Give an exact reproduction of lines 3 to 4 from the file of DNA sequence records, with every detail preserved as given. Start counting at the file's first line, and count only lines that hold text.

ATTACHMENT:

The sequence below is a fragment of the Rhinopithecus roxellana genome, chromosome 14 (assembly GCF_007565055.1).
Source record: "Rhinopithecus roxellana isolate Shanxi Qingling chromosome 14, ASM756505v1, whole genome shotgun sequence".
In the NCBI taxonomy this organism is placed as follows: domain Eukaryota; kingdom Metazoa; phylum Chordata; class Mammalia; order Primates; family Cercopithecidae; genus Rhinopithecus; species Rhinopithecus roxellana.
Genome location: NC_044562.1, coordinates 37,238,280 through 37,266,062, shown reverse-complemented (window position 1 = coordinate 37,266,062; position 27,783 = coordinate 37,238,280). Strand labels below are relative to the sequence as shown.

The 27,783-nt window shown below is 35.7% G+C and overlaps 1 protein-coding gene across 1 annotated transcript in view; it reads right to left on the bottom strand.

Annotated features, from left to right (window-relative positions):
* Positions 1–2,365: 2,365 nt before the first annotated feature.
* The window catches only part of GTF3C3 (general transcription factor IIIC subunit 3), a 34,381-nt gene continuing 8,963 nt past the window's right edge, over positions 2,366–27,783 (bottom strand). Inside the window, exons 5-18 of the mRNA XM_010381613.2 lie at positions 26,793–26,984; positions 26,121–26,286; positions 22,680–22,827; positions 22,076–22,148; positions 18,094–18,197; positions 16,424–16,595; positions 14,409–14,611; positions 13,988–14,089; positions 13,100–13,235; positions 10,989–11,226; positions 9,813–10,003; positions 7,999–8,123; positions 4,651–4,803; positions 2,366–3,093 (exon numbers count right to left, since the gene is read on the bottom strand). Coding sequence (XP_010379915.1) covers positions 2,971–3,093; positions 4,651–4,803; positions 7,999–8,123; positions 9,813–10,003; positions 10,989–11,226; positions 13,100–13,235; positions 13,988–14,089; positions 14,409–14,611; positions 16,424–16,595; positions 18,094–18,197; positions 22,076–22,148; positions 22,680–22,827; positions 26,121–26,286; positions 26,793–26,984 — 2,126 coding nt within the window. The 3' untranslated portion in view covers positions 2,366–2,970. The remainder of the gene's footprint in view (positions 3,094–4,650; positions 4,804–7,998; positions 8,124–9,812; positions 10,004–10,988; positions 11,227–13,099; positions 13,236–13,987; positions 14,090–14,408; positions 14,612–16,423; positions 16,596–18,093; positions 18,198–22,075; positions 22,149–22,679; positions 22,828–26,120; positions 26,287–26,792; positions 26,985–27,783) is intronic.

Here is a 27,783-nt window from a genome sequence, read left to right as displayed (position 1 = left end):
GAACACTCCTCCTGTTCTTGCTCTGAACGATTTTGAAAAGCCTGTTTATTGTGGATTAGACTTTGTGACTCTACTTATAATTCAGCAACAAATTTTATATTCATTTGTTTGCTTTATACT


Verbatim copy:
In the NCBI taxonomy this organism is placed as follows: domain Eukaryota; kingdom Metazoa; phylum Chordata; class Mammalia; order Primates; family Cercopithecidae; genus Rhinopithecus; species Rhinopithecus roxellana.
Genome location: NC_044562.1, coordinates 37,238,280 through 37,266,062, shown reverse-complemented (window position 1 = coordinate 37,266,062; position 27,783 = coordinate 37,238,280). Strand labels below are relative to the sequence as shown.